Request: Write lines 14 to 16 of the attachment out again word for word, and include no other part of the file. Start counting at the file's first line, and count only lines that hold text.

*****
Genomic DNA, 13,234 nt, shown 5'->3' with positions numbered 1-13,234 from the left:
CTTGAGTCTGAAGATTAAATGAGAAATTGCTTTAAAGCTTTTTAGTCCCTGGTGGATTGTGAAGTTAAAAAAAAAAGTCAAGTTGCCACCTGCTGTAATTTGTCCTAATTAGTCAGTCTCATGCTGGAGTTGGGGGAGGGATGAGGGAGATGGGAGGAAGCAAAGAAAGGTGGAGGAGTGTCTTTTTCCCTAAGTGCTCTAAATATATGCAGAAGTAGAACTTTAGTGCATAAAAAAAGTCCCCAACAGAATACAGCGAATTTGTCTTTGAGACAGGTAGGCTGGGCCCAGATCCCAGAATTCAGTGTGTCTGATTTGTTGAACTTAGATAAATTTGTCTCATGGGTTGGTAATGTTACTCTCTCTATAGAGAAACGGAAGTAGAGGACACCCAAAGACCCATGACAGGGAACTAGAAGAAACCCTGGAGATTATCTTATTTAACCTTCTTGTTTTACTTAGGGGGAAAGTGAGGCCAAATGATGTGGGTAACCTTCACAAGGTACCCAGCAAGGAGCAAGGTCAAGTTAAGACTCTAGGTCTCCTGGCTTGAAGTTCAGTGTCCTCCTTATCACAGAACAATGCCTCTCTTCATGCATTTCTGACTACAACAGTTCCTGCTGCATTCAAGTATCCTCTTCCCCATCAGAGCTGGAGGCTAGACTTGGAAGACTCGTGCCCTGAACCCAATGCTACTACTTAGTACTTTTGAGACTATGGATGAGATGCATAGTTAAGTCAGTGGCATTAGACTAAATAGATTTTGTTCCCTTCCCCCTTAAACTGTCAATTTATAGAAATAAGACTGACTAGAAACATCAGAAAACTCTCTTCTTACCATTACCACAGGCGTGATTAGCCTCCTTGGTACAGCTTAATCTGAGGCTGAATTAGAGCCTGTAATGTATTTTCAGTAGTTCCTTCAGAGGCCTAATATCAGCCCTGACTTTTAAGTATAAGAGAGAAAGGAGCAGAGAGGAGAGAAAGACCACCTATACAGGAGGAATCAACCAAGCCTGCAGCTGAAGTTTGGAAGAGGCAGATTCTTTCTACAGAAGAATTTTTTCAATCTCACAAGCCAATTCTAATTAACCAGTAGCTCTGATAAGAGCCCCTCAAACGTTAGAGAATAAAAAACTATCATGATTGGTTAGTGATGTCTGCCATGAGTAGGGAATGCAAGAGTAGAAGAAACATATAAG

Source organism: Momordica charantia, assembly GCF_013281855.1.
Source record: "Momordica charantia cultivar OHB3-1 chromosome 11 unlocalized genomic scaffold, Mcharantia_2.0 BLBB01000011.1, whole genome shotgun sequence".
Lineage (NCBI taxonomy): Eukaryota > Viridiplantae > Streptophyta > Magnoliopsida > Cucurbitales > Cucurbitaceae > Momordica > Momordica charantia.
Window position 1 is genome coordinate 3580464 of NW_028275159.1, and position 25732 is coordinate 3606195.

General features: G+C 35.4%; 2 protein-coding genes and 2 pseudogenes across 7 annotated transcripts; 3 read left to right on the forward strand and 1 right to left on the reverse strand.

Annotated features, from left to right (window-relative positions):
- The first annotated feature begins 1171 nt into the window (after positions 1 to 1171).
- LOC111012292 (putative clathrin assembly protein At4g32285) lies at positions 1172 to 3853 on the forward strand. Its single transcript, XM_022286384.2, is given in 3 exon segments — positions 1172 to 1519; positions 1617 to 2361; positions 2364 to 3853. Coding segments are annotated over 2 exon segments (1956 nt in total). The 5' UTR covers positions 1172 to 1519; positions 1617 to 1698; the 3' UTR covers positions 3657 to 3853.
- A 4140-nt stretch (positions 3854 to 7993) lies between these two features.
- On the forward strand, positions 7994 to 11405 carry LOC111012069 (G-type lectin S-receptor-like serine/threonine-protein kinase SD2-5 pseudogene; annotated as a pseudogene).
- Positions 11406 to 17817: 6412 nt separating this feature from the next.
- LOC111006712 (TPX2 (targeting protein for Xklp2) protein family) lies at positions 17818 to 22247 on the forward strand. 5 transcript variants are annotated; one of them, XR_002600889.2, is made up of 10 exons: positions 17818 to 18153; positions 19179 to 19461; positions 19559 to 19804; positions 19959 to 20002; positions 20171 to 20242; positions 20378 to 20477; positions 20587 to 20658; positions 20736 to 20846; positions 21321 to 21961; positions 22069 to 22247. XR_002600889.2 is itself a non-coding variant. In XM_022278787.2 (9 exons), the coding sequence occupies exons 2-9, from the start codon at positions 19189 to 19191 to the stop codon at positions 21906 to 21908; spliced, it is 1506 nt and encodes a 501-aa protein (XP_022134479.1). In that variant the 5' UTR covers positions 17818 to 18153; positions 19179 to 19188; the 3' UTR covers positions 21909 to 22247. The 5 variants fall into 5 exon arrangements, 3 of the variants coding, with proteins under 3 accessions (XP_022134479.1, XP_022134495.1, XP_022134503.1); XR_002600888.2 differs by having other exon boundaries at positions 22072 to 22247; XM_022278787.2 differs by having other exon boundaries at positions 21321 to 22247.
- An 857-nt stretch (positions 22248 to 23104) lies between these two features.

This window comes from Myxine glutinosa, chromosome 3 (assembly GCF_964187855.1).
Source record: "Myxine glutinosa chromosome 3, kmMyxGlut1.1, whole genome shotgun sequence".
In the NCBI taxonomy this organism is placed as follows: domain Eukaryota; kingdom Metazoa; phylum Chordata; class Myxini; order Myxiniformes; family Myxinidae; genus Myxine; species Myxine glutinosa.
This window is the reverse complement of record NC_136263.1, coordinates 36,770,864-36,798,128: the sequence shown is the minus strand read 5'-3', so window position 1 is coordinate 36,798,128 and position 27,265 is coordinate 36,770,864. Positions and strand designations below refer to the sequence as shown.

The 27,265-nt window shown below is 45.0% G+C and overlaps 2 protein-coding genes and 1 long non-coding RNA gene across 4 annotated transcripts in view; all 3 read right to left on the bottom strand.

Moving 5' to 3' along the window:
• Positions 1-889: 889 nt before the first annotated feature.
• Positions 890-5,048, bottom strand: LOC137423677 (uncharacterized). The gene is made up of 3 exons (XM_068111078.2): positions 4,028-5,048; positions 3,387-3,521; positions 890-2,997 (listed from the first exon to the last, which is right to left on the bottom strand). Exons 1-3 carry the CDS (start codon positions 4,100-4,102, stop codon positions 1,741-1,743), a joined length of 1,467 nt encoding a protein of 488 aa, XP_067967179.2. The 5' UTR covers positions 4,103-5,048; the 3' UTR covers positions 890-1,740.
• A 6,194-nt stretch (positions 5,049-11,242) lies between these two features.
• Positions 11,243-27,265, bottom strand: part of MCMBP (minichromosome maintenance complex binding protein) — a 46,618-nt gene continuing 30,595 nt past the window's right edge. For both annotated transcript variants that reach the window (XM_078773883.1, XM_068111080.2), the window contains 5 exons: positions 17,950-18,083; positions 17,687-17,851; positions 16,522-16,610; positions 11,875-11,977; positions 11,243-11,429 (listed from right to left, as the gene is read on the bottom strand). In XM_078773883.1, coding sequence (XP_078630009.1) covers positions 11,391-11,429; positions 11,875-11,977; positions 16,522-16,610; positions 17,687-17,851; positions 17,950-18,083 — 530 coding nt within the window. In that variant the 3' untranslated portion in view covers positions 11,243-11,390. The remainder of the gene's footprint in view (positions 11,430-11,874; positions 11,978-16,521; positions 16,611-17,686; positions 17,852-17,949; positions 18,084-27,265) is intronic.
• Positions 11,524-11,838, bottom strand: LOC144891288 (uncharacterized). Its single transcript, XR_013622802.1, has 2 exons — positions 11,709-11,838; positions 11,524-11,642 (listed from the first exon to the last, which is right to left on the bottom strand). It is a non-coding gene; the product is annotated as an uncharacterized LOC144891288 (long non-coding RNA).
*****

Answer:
- LOC111006712 (TPX2 (targeting protein for Xklp2) protein family) lies at positions 17818 to 22247 on the forward strand. 5 transcript variants are annotated; one of them, XR_002600889.2, is made up of 10 exons: positions 17818 to 18153; positions 19179 to 19461; positions 19559 to 19804; positions 19959 to 20002; positions 20171 to 20242; positions 20378 to 20477; positions 20587 to 20658; positions 20736 to 20846; positions 21321 to 21961; positions 22069 to 22247. XR_002600889.2 is itself a non-coding variant. In XM_022278787.2 (9 exons), the coding sequence occupies exons 2-9, from the start codon at positions 19189 to 19191 to the stop codon at positions 21906 to 21908; spliced, it is 1506 nt and encodes a 501-aa protein (XP_022134479.1). In that variant the 5' UTR covers positions 17818 to 18153; positions 19179 to 19188; the 3' UTR covers positions 21909 to 22247. The 5 variants fall into 5 exon arrangements, 3 of the variants coding, with proteins under 3 accessions (XP_022134479.1, XP_022134495.1, XP_022134503.1); XR_002600888.2 differs by having other exon boundaries at positions 22072 to 22247; XM_022278787.2 differs by having other exon boundaries at positions 21321 to 22247.
- An 857-nt stretch (positions 22248 to 23104) lies between these two features.

This window comes from Myxine glutinosa, chromosome 3 (assembly GCF_964187855.1).